Resource Quality

  • Alignment to the Dimensions of the NGSS: Students are using actual seismic wave data from recent large earthquakes to examine the interior structure of the Earth. Students can gain proficiency toward the practice of developing and using models by viewing the motion of seismic waves through the interior of the Earth for several earthquakes. The disciplinary core idea is addressed using the evidence from the seismic data that shows the solid inner core and liquid outer core of the Earth. The crosscutting concept of energy driving the motion of the interior of the Earth is implicitly evident in the visualization given that the solid inner core and liquid outer core can be seen in the seismic data. If the Earth’s interior was not still cycling energy, the interior would be more homogeneous. Students then begin building their own model of the Earth’s interior through their three dimensional learning.

  • Instructional Supports: This visualization software provides no student instructional supports. A teacher can use the software as a compliment to a classroom lecture on earthquakes and seismic wave motion. After viewing the visualization for seismic motion for several earthquakes, students could be asked to argue from evidence for a model of the Earth’s interior. The software can be used to show, at a basic level, how seismic waves from all earthquakes move through the Earth in the same way (i.e the magnitude of the earthquake does not affect the type of seismic waves generated or their speed or motion through the Earth.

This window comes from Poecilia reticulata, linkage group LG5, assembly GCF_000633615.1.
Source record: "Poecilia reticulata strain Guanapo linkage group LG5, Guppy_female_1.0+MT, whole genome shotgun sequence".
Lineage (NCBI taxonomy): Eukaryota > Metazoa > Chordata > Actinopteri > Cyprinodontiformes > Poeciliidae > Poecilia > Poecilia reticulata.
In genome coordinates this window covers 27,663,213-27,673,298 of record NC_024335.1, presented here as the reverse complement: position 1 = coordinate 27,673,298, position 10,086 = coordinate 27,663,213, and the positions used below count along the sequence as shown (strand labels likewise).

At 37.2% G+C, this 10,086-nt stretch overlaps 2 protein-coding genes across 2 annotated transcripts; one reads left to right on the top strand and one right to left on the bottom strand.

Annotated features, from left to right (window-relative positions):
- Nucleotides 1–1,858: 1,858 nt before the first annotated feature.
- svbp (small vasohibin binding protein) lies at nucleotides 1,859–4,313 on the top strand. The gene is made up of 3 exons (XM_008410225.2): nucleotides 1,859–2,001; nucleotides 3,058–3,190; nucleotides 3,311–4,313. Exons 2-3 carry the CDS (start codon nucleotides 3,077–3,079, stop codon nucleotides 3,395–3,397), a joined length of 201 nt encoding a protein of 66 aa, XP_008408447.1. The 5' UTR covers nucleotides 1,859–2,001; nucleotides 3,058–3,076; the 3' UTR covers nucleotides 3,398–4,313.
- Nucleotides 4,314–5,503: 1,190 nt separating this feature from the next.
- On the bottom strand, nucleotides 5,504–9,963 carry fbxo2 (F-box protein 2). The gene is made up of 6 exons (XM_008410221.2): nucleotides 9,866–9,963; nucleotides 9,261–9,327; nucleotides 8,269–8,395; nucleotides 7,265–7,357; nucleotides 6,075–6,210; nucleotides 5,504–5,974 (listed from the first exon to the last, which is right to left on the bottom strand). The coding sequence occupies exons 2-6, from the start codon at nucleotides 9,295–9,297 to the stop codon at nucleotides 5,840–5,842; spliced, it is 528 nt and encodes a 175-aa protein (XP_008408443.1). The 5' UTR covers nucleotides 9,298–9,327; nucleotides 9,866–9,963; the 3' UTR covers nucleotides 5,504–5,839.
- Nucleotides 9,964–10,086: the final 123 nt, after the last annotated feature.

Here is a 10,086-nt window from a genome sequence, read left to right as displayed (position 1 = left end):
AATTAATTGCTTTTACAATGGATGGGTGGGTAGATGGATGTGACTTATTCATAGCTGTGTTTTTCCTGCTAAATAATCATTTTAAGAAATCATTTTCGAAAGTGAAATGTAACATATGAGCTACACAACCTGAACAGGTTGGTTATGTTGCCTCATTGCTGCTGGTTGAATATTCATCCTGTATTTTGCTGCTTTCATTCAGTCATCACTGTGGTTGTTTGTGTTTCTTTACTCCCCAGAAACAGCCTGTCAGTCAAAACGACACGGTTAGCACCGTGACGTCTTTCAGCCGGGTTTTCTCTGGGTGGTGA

• Monitoring Student Progress: This visualization software provides no monitoring of student progress. Student progress could be monitored by asking students to explain their model of the Earth’s interior before using the visualization software and then again after using the visualization software.

  • Quality of Technological Interactivity: This resource runs in a web browser on a Mac or PC.. The software allows students to adjust several parameters to get a better understanding of how seismic waves travel through the interior and along the surface of the Earth including selecting from a number of recent large earthquakes and changing the speed of visualization.